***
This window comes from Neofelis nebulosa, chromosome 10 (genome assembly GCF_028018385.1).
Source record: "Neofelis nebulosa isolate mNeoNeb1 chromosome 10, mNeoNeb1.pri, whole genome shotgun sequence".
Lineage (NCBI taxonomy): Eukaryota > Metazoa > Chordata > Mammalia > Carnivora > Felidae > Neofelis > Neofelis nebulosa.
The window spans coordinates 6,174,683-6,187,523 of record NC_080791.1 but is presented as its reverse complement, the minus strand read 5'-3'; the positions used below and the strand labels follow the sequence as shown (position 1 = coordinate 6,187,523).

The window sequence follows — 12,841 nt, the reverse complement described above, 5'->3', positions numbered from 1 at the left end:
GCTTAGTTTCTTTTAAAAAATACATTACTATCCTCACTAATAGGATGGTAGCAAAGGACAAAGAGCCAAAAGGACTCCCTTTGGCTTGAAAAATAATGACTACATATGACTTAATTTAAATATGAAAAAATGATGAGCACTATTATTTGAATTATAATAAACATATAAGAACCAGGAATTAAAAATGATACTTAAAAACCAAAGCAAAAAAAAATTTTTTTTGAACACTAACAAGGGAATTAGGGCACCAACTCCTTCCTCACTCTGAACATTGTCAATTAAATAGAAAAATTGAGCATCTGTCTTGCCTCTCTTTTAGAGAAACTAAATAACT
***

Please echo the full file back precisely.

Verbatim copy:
This window comes from Neofelis nebulosa, chromosome 10 (genome assembly GCF_028018385.1).
Source record: "Neofelis nebulosa isolate mNeoNeb1 chromosome 10, mNeoNeb1.pri, whole genome shotgun sequence".
Lineage (NCBI taxonomy): Eukaryota > Metazoa > Chordata > Mammalia > Carnivora > Felidae > Neofelis > Neofelis nebulosa.
The window spans coordinates 6,174,683-6,187,523 of record NC_080791.1 but is presented as its reverse complement, the minus strand read 5'-3'; the positions used below and the strand labels follow the sequence as shown (position 1 = coordinate 6,187,523).

The window sequence follows — 12,841 nt, the reverse complement described above, 5'->3', positions numbered from 1 at the left end:
GCTTAGTTTCTTTTAAAAAATACATTACTATCCTCACTAATAGGATGGTAGCAAAGGACAAAGAGCCAAAAGGACTCCCTTTGGCTTGAAAAATAATGACTACATATGACTTAATTTAAATATGAAAAAATGATGAGCACTATTATTTGAATTATAATAAACATATAAGAACCAGGAATTAAAAATGATACTTAAAAACCAAAGCAAAAAAAAATTTTTTTTGAACACTAACAAGGGAATTAGGGCACCAACTCCTTCCTCACTCTGAACATTGTCAATTAAATAGAAAAATTGAGCATCTGTCTTGCCTCTCTTTTAGAGAAACTAAATAACT